ISLAMABAD: The Government of British Virgin Islands (BVI) has rejected Pakistan’s request for mutual legal assistance concerning criminal investigations into the case of former prime minister Nawaz Sharif, his children and their offshore companies -- Nielsen and Nescoll.
Informed sources told The News that the Attorney General of the BVI has formally conveyed that the request made by the Pakistani authorities for mutual legal assistance is flawed and does neither talk of the offence, including corruption, nor provides basic information about what needs to be probed.
“The summary of the facts does not provide any background information which shows the nexus between the individuals and companies mentioned and the alleged offence,” the BVI letter said, adding, “The Request must prima facie show how the offence of corruption or corrupt practices may have been committed by the named individuals and companies.”
The BVI letter added, “Further, the request does not provide the relevant bank information; such as the bank institution and account number of the persons/companies, which is to be investigated and information sought.”
The BVI was contacted by JIT/NAB through the Pakistani High Commission in London for mutual legal assistance concerning criminal investigations into the offence of “corruption and corruption practices” besides seeking tax records, bank account information and company records in respect to Mian Nawaz Sharif, his family and the companies, namely Nielsen Enterprises Limited and Nescoll Limited.
The BVI after going through the request forwarded from Pakistan, find it “not in conformity with the laws of the Virgin Islands”. The BVI attorney general’s chamber thus wrote to the Pakistani authorities, “We are unable to render any assistance in the execution of your request.”
The Pakistani authorities are told, “You may upon rectification of the mentioned anomalies; that is, rectification of the reasons why the request is not compliant with the laws of the Virgin Islands; submit another request for a further consideration.”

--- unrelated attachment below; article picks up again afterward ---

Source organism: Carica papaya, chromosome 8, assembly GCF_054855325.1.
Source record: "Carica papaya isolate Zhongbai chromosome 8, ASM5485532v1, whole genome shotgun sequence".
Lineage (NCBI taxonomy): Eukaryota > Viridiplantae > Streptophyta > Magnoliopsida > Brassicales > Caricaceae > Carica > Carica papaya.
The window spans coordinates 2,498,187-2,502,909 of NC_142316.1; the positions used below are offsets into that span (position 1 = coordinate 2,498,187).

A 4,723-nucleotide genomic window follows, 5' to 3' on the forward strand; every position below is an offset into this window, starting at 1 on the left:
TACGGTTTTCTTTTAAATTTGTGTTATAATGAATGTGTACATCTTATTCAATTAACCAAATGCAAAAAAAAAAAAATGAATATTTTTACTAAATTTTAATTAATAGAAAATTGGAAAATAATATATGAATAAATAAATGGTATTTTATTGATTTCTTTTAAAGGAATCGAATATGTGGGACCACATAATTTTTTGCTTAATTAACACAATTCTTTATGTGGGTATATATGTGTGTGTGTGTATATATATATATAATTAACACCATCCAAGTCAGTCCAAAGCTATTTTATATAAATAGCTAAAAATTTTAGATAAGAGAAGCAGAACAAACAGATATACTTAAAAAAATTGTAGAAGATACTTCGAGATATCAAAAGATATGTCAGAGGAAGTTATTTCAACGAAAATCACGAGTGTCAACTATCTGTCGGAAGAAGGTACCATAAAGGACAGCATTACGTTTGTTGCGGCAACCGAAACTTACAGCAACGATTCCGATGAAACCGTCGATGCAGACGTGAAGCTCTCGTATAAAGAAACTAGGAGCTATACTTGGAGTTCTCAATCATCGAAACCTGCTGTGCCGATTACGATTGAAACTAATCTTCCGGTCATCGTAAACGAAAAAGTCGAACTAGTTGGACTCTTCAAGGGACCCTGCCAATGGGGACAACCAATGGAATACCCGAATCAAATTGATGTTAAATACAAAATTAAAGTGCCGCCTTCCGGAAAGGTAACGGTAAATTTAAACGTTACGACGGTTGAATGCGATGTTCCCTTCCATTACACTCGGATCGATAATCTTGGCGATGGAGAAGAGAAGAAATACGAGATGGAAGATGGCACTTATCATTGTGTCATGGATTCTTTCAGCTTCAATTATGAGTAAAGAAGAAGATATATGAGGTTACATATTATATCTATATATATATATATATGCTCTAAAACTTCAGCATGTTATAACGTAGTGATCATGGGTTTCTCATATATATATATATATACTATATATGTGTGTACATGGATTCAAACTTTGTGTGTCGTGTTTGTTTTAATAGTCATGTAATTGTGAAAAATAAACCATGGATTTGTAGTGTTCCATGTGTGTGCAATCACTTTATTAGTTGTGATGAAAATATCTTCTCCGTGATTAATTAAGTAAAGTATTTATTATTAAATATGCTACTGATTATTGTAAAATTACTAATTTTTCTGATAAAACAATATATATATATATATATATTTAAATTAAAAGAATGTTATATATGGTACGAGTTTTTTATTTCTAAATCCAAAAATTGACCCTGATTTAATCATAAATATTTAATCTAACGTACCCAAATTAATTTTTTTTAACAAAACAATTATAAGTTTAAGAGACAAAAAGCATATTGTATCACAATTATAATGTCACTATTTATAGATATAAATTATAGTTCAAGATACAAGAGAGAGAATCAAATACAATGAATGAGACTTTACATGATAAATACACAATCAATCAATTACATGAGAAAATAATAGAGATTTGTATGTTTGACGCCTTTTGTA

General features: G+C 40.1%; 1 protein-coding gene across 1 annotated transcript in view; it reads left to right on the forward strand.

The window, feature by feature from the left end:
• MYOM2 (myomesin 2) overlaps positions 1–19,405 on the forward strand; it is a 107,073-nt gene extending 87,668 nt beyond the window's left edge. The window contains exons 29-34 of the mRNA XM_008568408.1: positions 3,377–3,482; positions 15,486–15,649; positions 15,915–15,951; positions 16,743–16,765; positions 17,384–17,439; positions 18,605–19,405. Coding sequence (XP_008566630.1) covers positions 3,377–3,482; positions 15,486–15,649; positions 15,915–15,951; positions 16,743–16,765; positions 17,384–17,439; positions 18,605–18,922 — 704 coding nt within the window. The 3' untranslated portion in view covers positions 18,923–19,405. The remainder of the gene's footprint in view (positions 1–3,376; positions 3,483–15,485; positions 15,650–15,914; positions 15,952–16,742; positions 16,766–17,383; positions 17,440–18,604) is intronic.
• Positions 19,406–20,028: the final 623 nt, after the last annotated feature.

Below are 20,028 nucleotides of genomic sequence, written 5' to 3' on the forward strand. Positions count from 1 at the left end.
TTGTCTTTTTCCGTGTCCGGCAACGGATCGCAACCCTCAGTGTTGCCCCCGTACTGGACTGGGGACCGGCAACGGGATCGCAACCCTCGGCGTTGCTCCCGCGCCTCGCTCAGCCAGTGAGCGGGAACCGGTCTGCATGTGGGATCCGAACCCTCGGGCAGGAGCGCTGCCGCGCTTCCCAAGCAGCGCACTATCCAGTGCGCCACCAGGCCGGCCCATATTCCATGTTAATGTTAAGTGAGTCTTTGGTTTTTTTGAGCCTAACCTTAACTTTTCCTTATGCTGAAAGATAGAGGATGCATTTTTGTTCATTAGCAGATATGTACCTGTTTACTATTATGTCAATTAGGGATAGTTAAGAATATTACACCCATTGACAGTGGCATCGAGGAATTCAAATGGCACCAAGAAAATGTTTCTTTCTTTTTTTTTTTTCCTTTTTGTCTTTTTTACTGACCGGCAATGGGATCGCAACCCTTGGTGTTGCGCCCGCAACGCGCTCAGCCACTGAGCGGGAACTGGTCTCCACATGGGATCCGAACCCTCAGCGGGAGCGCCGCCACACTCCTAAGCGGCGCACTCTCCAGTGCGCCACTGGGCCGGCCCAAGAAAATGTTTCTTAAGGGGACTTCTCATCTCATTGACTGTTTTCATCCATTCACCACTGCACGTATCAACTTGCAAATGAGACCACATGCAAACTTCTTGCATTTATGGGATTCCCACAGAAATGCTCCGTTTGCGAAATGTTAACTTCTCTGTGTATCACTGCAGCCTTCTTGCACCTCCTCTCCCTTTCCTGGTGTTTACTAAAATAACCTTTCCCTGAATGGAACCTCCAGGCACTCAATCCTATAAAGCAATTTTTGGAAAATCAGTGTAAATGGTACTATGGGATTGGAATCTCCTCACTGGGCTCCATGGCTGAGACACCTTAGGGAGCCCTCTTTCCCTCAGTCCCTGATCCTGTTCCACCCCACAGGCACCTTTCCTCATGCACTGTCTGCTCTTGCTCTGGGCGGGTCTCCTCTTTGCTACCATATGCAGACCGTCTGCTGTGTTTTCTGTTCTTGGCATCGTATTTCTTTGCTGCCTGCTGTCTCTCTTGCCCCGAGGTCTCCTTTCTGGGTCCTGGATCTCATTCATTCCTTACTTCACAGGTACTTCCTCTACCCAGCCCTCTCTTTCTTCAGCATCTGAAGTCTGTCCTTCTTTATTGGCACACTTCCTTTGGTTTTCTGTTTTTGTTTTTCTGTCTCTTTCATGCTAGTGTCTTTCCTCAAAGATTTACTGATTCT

The BVI letter in a way exposed the JIT and NAB’s failure to connect any alleged crime including corruption and money laundering with the Sharifs and their offshore companies -- Nielson and Nescoll.
It is also interesting to note that while the Pakistani authorities are in a great rush to get the Sharifs punished for their offshore companies/wealth but they don’t even have the basic information to take the probe to the right direction.
When contacted, The News London correspondent Murtaza Ali Shah said that the government of the British Virgin Islands has dealt a big blow to the efforts by the National Accountability Bureau to find evidence from outside of Pakistan against the Sharifs.
Murtaza said that the NAB sources has passed to this correspondent a copy of the letter sent this week by office of the BVI’s Attorney General Chambers to the Bureau making it clear that the BVI authorities will help only if proper information is provided which conforms with the relevant laws of the country – suggesting that the fishing exercise to obtain desired information will not yield results. The latest letter has been written by the Crown’s Counsel Sarah Potter-Washington, he added.
He said that the letter sent by the BVI government to the NAB confirms that Pakistani authorities asked the BVI officials to provide “tax records, bank accounts information and company records in respect of Nawaz Sharif, his family and named companies”.
He said that in July last year, the BVI authorities declined to assist the Joint Investigation Team (JIT) in probing alleged offences committed by the two offshore companies Nescoll Limited and Nielson Enterprises that control the Sharifs’ four Avenfield apartments.
At that time, the Mutual Legal Assistance (MLA) was filed by the JIT’s head Wajid Zia, seeking assistance in the confirmation, verification and certification of certain documents. The BVI law officer had said that though the JIT had sought MLA's assistance, it did not conform to the laws of the territory. Then as now, Pakistani investigators didn’t provide any background information, showing a nexus between these companies and any alleged offence and the individuals.
Murtaza said that on both occasions, the BVI authorities said that the MLA filed by Pakistan didn’t show how these companies may have been involved in the inferred offence of corruption or corrupt practices and the request must show, prima facie, how the offence was committed and must also provide a copy, and not a quote, of the law relative to the offence committed.
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